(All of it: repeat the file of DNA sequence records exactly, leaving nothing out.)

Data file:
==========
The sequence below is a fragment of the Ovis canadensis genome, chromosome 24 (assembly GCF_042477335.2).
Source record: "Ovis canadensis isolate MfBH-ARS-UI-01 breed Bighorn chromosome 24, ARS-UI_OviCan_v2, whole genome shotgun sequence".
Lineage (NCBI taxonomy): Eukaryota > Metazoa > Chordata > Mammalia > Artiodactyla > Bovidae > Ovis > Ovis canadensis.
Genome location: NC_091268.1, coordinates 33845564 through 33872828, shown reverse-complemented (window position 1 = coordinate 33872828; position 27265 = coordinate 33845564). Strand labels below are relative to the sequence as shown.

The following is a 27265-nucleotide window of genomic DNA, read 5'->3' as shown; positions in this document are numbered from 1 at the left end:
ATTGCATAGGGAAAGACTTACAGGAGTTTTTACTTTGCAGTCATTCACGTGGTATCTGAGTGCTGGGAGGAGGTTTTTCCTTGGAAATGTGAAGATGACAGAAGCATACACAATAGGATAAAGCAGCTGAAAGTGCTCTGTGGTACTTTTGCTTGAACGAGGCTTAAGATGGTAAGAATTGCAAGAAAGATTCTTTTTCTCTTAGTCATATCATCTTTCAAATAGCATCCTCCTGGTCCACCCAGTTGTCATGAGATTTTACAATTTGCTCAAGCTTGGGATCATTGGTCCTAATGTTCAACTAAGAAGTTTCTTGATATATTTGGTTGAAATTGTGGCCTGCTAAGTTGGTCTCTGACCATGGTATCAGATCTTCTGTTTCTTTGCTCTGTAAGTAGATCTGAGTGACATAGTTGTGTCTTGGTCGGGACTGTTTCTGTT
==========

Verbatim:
The sequence below is a fragment of the Ovis canadensis genome, chromosome 24 (assembly GCF_042477335.2).
Source record: "Ovis canadensis isolate MfBH-ARS-UI-01 breed Bighorn chromosome 24, ARS-UI_OviCan_v2, whole genome shotgun sequence".
Lineage (NCBI taxonomy): Eukaryota > Metazoa > Chordata > Mammalia > Artiodactyla > Bovidae > Ovis > Ovis canadensis.
Genome location: NC_091268.1, coordinates 33845564 through 33872828, shown reverse-complemented (window position 1 = coordinate 33872828; position 27265 = coordinate 33845564). Strand labels below are relative to the sequence as shown.

The following is a 27265-nucleotide window of genomic DNA, read 5'->3' as shown; positions in this document are numbered from 1 at the left end:
ATTGCATAGGGAAAGACTTACAGGAGTTTTTACTTTGCAGTCATTCACGTGGTATCTGAGTGCTGGGAGGAGGTTTTTCCTTGGAAATGTGAAGATGACAGAAGCATACACAATAGGATAAAGCAGCTGAAAGTGCTCTGTGGTACTTTTGCTTGAACGAGGCTTAAGATGGTAAGAATTGCAAGAAAGATTCTTTTTCTCTTAGTCATATCATCTTTCAAATAGCATCCTCCTGGTCCACCCAGTTGTCATGAGATTTTACAATTTGCTCAAGCTTGGGATCATTGGTCCTAATGTTCAACTAAGAAGTTTCTTGATATATTTGGTTGAAATTGTGGCCTGCTAAGTTGGTCTCTGACCATGGTATCAGATCTTCTGTTTCTTTGCTCTGTAAGTAGATCTGAGTGACATAGTTGTGTCTTGGTCGGGACTGTTTCTGTT